Blogs

Millennial expectations of the travel and transportation industry

Information Strategy Consultant, IBM

We all wear many hats: parent, traveler, organizer, shopper, employee, employer, teacher, banker, patient and perhaps even Millennial. Depending on the circumstances, those hats set expectations and determine how we interact with businesses, as well as how we consume products and services. Take this opportunity to switch hats and look at the travel and transportation industry through the eyes of the now, and increasingly influential, Millennial demographic.

2014_09_24_3638_Travel_and_Transportation_Cons.png
 

Considering the Millennial demographic

Is it the mobility of the Millennial, the anticipation that they will be the future majority of the workforce or the fact they’re traveling more than previous generations that has the travel industry shaping new ways to interact with this coveted market segment? The importance of the Millennial is demonstrated as hotels develop new Millennial-specific brands and have identified the Millennial as the key component for growth. In some cases, such as McDonald’s, the recent earnings miss is being attributed to a lack of connection with this young generation’s needs and wants. 

In today’s information rich and highly connected world, shouldn’t travel and transportation companies be able to target and develop a brand affinity much more easily than in years past? To address the opportunity, three foundational steps must be addressed: 

  1. Aggregate a complete view of the customer with a rich set of defining attributes
  2. Stream all current interactions with the customer
  3. Predict and anticipate behavior to drive personalization and a differentiating experience

Aggregate customer attributes

Millennials’ digital footprints are everywhere. The ability to capture these footprints in the context of an interaction with an organization is expected. The next step is to understand the person outside of the organizational interaction by mapping the interests, affiliations and attributes that make this person unique. Readily available information such as the restaurants where they dine, magazines they read,  clothing they wear and even their psycholinguistic profile can deliver deep insight on their propensity to perhaps join a planned excursion through REI Adventures, book a cruise through the Mediterranean or spend their vacation in remote hut, courtesy of AirBNB. The information can also be analyzed across multi-dimensions to determine the most profitable and influential customer sets. 

A quick exercise

Who is more valuable?  Let’s take customer A, who flies weekly to the same destination on United and is rewarded with an elite 1K status. Customer B also flies on United, but only every other week.

At a quick glance, it would appear that customer A is more valuable.  But when we look deeper into the aggregated data, we see that customer B is a lead for a design team and has at least three additional teammates flying with them each week. The analysis has just identified an influential flyer that is perceived as less valuable than the branded elite flier yet is potentially driving two times more revenue.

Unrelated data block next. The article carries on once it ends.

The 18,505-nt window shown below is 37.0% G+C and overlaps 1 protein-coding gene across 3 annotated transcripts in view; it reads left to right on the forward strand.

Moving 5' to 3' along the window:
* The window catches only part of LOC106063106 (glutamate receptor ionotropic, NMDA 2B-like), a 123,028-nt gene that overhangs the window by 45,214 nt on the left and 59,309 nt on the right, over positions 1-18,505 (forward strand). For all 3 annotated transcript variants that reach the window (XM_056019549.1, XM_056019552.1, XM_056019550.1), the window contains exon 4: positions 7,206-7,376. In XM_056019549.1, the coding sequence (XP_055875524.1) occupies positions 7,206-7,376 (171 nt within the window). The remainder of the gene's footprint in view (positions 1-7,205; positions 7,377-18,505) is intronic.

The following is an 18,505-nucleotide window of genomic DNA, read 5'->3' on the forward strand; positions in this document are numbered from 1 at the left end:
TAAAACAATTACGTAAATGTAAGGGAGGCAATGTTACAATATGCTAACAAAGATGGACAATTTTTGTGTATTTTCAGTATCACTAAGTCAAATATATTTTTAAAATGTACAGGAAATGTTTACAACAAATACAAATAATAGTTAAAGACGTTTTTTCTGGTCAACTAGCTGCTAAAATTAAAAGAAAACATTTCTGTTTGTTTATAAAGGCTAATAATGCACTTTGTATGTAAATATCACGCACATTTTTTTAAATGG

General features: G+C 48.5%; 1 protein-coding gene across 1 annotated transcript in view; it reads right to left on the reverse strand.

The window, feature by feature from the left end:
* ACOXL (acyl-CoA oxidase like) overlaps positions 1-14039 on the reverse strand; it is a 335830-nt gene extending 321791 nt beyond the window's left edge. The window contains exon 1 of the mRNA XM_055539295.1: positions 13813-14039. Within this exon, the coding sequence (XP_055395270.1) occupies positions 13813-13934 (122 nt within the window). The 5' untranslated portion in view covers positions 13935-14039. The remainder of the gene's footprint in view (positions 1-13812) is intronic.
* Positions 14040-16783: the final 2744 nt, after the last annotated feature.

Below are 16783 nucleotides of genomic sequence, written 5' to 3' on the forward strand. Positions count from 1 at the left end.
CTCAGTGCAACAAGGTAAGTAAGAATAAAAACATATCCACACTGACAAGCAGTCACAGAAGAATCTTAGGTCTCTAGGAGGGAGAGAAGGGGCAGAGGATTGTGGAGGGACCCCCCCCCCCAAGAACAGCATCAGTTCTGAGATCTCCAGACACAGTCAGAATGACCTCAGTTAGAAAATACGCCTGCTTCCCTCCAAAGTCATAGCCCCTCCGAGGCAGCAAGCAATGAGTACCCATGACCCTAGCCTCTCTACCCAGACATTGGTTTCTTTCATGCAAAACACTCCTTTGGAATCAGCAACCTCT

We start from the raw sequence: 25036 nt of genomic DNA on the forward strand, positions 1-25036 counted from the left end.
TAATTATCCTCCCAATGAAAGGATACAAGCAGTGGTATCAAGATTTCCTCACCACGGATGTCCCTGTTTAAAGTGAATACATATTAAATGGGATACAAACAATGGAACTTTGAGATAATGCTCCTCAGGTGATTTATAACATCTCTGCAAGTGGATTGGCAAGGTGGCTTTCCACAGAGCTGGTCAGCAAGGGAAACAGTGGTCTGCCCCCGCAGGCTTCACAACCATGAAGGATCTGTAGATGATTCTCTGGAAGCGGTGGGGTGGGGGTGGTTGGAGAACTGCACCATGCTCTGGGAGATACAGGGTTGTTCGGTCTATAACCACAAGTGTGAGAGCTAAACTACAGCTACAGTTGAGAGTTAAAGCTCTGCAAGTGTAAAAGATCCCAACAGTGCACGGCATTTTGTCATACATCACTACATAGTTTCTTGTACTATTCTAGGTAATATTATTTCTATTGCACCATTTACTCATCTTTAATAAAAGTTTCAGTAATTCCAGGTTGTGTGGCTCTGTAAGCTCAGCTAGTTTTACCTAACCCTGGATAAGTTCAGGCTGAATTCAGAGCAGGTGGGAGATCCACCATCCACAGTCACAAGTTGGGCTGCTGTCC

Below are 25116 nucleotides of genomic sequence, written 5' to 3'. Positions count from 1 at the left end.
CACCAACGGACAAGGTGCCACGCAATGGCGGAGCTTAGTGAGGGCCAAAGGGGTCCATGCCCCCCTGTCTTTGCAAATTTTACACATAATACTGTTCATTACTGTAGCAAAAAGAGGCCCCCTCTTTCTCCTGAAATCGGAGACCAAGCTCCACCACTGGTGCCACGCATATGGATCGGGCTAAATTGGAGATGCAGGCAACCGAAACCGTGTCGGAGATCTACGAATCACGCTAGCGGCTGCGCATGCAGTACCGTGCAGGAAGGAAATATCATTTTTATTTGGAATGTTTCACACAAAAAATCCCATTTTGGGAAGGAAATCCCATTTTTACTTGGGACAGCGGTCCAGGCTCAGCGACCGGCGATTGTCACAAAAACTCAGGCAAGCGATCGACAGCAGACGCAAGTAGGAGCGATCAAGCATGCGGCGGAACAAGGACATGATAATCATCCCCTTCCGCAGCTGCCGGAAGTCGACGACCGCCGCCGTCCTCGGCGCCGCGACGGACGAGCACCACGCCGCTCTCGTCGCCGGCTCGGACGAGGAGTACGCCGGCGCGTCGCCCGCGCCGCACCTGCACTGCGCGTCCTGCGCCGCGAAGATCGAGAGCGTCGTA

Lets add one more piece of information: customer B is a Millennial and customer A is in their mid 50s, revealing that there is a much higher propensity of long term spending with customer B. Simple aggregation, in new ways, can uncover untapped long term brand affinity for customer segments such as the Millennial.

Stream

The Millennials are ever connected with their laptop, mobile devices and more. Knowing this market segment across these platforms can help you stay ahead of the trends. Travel and transportation companies can quickly review information to understand what events are starting to create a draw and from where.

For example, what is the social media telling you about people wanting to be a part (or not) of an event like the Super Bowl or World Cup? Or, how successful is a hotel going to be with their incredible value offer to visit an off-season golf outing in September at a northern hemisphere resort? Or, if a group of Millennials decide to stay at a casino resort, how will the casino operator be able to drive the customer (through real-time interaction) to a show and have dinner on property? It is the aggregation of historical insight with real-time streaming interaction that will help drive brand affinity with Millennials.

Predict and act

Blake Nordstrom, Nordstrom CEO, said in a shareholders meeting that Nordstrom is competing for the Millennial’s wallet share. Not just share of income planned for clothing or shoes, but discretionary income that could be used for movies, dining out or the next new shiny object. How can travel and transportation companies capture that wallet share? Deep analytics with algorithms and cognitive learning from every interaction can help immensely. 

An average guest at a Vegas casino or on a cruise ship may come only once a year. In that model, each interaction needs to be a learning moment and the full interaction and choice of action (or inaction) must be captured and analyzed to predict when they will visit next, what experience they may be able to afford and what marketing actions will be most relevant and compelling to draw them back.

Predictive algorithms have grown in power and complexity, and when applied across the aggregated data with little to no latency, an organization can more confidently anticipate how a Millennial will behave when acted upon or left alone. How ready are you for the Millennial?  Please share your thoughts on your organization’s readiness and join the conversation at the IBM Insight 2014 conference!